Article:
Thursday, February 12, 2015


Irvine Park in the early 1900s. (Photo courtesy Orange County Archives)
Q: Where was Camptonville? There’s a paragraph mentioning this old campsite on the OC Parks website, but I can't find anything more about it. Can you help?

A: References to Camptonville in the Santa Ana Register, in the early 1900s, referred to it as “above Orange County Park” (now called Irvine Regional Park) and “across the creek” from the main portion of the park. The description of Camptonville you found on OC Parks website is drawn largely from Don Meadows’ book, Historic Place Names in Orange County:
“…A favorite camping spot in Orange County Park… was on the left side of the road soon after it crossed the Santiago Creek for the first time. There was always water in the creek, and the sycamores and oaks were festooned with wild grapevines, and the road meandered through a shady tunnel of vegetation. The camping place, dubbed Camptonville, was as well known in the county as any town or village. Camping there was prohibited after 1917.”
Historian Jim Sleeper, who wrote the definitive book on Irvine Park, Bears to Briquets, wrote about the campsite as it was around 1903: “A settlement of squatters, (known as ‘Camptonville’) had sprung up on the north side of the creek.”

If this makes the place sound a little sketchier than the average family campground, you’d be right. It seems Camptonville’s reputation vacillated wildly over the years and the various shifts in the economy.

By 1910 the spot had gained favor as a legitimate place for families to camp.  In the 1911 edition of his History of Orange County, California, Sam Armor wrote that these “camping grounds are generally occupied by a few families or congenial friends in vacation time only.”

But by 1917 the problem with “permanent campers” had reached the point where camping at Camptonville was banned. That seemed to turn things around, for a while.

In the Summer of 1919, when twelve concrete and rock fireplaces were installed for picnickers at the park, two were built at Camptonville, which was again a popular place to spend a relaxing day.

When the Great Depression hit, the north shore of the creek again filled with squatters. Sleeper notes that, “Unlike the canvas palaces of the old Camptonville days, these makeshift tar paper shacks were not for recreation, but shelters for the truly dispossessed. Spawned by the Depression, they ended with it. Henceforth, ‘permanent camping’ was no longer permitted” anywhere within the park.

Today, the north side of the creek still holds a special appeal to those who enjoy the back country.  Less developed and framed by rugged bluffs, it retains an air of adventure that has been somewhat diminished in the more combed-and-curried parts of the park.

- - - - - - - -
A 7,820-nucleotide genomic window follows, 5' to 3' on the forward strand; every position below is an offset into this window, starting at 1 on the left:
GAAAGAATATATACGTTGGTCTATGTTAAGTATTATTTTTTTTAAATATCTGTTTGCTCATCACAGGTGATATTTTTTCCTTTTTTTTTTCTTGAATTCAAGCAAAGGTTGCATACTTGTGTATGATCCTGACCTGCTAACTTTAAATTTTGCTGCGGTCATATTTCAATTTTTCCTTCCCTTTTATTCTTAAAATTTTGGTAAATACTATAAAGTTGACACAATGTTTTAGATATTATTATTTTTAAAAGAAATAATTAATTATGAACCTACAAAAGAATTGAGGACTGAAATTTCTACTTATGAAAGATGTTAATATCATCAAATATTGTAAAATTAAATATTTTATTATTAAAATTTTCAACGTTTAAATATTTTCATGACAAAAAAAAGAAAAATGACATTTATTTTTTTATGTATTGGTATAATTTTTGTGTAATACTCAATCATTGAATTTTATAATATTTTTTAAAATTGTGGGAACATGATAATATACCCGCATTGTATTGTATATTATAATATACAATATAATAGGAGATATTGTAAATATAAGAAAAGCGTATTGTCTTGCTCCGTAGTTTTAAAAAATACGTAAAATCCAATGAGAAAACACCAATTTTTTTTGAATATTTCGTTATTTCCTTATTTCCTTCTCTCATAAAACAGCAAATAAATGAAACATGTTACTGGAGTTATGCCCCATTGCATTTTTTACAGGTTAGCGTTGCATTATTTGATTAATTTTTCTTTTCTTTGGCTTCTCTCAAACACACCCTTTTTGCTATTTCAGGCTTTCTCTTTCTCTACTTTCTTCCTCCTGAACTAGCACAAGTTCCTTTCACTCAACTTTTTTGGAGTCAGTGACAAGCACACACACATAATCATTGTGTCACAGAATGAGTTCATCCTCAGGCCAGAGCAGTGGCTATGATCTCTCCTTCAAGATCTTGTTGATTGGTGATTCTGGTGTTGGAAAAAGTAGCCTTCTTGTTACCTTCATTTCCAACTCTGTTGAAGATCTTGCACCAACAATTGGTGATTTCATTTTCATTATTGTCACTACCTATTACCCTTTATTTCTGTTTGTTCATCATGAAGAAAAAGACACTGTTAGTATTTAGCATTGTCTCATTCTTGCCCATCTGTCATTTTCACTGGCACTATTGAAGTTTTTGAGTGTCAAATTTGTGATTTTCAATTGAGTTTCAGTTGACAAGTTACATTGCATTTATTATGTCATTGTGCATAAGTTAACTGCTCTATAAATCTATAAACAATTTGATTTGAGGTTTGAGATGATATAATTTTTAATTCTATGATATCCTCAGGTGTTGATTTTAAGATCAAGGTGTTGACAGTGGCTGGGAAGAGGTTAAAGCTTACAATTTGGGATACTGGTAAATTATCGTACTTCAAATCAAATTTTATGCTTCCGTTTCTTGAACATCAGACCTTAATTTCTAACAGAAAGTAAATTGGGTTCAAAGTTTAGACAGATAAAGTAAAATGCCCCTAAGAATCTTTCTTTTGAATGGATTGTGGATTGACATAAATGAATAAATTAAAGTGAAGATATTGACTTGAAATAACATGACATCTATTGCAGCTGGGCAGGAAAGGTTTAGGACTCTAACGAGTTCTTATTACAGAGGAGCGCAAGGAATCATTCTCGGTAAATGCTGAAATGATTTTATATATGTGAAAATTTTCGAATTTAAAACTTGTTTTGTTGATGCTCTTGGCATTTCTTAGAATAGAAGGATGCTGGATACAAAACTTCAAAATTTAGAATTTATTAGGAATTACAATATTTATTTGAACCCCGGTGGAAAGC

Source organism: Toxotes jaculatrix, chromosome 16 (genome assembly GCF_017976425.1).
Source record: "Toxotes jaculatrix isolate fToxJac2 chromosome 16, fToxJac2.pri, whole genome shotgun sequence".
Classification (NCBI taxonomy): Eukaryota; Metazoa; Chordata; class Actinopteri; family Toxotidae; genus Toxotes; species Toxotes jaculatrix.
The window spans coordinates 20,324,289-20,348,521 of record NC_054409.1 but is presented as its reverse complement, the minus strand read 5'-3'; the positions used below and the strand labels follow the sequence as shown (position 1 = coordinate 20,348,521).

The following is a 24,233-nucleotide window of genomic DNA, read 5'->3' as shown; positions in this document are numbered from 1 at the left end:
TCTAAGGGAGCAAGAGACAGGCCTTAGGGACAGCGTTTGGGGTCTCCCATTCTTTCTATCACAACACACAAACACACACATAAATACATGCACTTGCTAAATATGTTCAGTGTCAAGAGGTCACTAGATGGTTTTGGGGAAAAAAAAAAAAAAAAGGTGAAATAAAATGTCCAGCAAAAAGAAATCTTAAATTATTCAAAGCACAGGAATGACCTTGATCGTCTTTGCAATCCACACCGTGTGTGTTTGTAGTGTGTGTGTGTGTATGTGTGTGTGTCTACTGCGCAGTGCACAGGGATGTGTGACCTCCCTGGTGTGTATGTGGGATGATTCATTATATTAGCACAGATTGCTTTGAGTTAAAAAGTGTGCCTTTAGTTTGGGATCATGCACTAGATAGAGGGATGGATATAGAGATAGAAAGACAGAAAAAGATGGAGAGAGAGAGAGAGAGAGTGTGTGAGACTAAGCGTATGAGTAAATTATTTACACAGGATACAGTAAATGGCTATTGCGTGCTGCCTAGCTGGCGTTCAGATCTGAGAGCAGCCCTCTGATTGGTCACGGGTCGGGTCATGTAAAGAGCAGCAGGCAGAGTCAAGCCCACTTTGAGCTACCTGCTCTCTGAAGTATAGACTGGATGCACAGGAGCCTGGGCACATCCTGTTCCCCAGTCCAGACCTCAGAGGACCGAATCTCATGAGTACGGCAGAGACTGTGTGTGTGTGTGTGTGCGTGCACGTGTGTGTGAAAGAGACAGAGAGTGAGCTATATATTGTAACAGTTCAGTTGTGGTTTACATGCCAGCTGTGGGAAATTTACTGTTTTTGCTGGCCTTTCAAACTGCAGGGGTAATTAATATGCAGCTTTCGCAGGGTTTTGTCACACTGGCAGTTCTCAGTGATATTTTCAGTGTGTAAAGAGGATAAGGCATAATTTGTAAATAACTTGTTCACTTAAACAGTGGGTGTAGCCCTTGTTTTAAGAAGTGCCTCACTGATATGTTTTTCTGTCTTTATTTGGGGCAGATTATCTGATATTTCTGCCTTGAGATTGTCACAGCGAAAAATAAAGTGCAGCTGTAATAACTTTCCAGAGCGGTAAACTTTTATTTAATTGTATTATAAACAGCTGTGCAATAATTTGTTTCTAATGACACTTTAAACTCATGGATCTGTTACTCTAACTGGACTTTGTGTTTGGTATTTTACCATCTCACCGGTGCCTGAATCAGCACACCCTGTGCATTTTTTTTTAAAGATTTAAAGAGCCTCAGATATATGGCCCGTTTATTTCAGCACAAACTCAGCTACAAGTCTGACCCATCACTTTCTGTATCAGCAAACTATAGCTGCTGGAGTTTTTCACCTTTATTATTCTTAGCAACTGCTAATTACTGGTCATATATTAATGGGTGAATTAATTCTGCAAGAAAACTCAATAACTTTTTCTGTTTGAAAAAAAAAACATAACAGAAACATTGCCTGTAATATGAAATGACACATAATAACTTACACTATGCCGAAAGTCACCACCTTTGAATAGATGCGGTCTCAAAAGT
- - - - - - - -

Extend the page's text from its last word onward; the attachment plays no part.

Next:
The old Camptonville site has most assuredly been heavily eroded by the many floods that have scoured the banks of Santiago Creek over the past century. So don’t expect to find any remains if you visit.

Tuesday, February 10, 2015

The First Europeans In Orange County

Caption contest winner, Jim Washburn: "We'll put the Hooters over there." (Image courtesy Irvine Co.)
The story of the 1769 Portolà Expedition, "The First Europeans In Orange County," is the latest in my regular series of "O.C. History 101" articles for the County Connection (the County of Orange employee newsletter). It's now available online in two parts. It begins...

"Imagine landing on an unknown earth-like planet with no prior information about the kinds of terrain, animals, people, plants, or water sources you’d encounter. That’s the kind of challenge Spain’s appointed governor of California,Gaspar de Portolà, faced in 1769, when he traveled from Loreto, Mexico to San Francisco."

The article deals mainly with the experiences of Portolà's party in Orange County. The expeditionary force consisted of 63 men, including soldiers, mule skinners, Indians from Baja California, servants, Fransican friars, a mapmaker, and a scout. Their impact on Orange County can still be plainly seen today.

The article begins in the Jan. 2015 County Connection, on page 7, and the second half appears in the Feb. 2015 County Connection, on page 5.

Thursday, January 22, 2015

Talk Like A Grizzled Prospector Day, Jan. 24, 2015

This Saturday, Jan. 24, is Talk Like A Grizzled Prospector Day! It’ll be perzactly 167 years since the day when gold(!) was discovered at Sutter’s Mill, settin’ off Californee’s big Gold Rush! And all ye gotta do t’ celebrate this historical day appropriate-like is to talk like a dag-nabbed grizzled prospector!

This year, purt near everybody's talking about TLAGPD, including such high-falutin' publications as Uncle John's Bathroom Reader and the Heritage Hill Assisted Living Newsletter (Caro, MI).
An’ this year I figger ye ain’t got no excuse no-how fer not talkin’ like a dad-gummed grizzled prospector, since she falls on a Saturday. Yer bosses, grubstakers, ‘n’ whatnot cain’t rightly put up a fuss, seein’ as yer talkin’ like a grizzled prospector on yer own durn time.
So, tell yer friends, mark your calendar, and be ready to talk like a grizzled prospector, consarn it! Here’s some Interwebby-type link fer sharin’ with yer amigos: